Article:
No relationship on Succession is pure, or healthy, or good. Fathers use their children like pawns; children repeatedly try to destroy their fathers. Spouses betray each other, or simply “joke” about not actually loving them during foreplay. Things were even more febrile than usual on Sunday night’s shocking Season 3 finale, with so much big news that you might have missed a smaller character exchange: Amidst his own father all but destroying him and his siblings, Roman Roy (Kieran Culkin) reached out to be Gerri (J. Smith-Cameron), the interim Waystar CEO with whom he has a history of phone sex and even d*ck pics. And she refused to help him.
In a new interview with Variety, Smith-Cameron was asked the inevitable: What’s next for everyone’s favorite weirdo couple (after Tom and Greg, that is)? She, of course, doesn’t know; she’s not on the writing staff. But she did have some insights into the character she’s played over three seasons. And she says Gerri, at least, was never actually interested:
The idea of them having a sexual relationship, from Gerri’s point of view, was always just a matter of time to get it through his head that it wasn’t going to happen. I don’t think he really wanted it to either. He’s got his weird hang-ups, and I think he would’ve been shocked if Gerri had said, “Sure, let’s go.” I feel like it was a sort of fantasy relationship and getting more and more on Gerri’s last nerve because she knew what was at stake, even before the worst possible thing that could happen happened. I feel like they were on borrowed time.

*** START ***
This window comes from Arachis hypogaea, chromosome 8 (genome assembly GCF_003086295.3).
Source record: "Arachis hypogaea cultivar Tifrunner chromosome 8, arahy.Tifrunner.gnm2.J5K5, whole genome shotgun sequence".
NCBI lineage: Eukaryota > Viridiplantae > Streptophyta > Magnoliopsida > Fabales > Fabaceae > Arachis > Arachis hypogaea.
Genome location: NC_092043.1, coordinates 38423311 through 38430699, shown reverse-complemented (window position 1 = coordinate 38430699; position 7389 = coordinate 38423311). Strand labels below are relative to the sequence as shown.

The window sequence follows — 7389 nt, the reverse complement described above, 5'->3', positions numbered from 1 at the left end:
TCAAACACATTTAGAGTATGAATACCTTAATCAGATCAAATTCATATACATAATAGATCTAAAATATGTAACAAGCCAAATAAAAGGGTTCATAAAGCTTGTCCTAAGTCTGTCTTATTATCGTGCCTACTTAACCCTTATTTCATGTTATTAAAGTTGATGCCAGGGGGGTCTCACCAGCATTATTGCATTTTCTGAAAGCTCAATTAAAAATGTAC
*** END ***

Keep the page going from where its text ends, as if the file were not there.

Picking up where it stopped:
The actress says that while she doesn’t know what’s next for them, she laid out some possible pathways. “I’d like to think they have enough of a real connection that there’s something else coming — either they somehow make contact, even if it’s to be arch-enemies, or it takes the form of them being really furious with each other,” she explained.
Smith-Cameron has spoken about Gerri and Roman’s strange relationship many times before, even explaining its origins as some fun improv between the two that the writers took and ran with. It’s provided the show with some real kink — and with a loaded gun that didn’t go off until the season’s penultimate episode, in which Roman accidentally sent a private image intended for Gerri to his own dad.
Smith-Cameron also talked about where Gerri ranks on the list of characters with the closest thing to a sense of decency. And she thinks Gerri is up at the top, even if no one on the show is anyone’s idea of good.
“I think she has a soul. On the other hand, the universe of “Succession” is depicting the whole world of big business being soulless. In that sense, none of them have souls,” she told Variety. She continued:
I think within that, she has things she will and won’t do. She’s managed to distance herself from some of the more repellant things that have happened at Waystar. She picks and chooses how far she’ll go. I’m always the one telling [Logan], “Sorry, we can’t stop the publication of a book.” The one time you see Gerri in her apartment in Season 2 — after the shooting at Waystar and the first phone sex call from Roman — she’s watching the news, and it’s Pierce News, not ATN. I think she watches the real news; she knows the difference. She compartmentalizes and has a soul and a life and daughters whom she cares for. I think that’s a common thing about human nature, people can be very moral in some ways and have a completely desensitized take on other things. Within the gang of “Succession,” I think she’s one of the more soulful people.
Then again, Gerri does work for Logan Roy, played by a man who, unlike his character, actually cares about the well-being of others.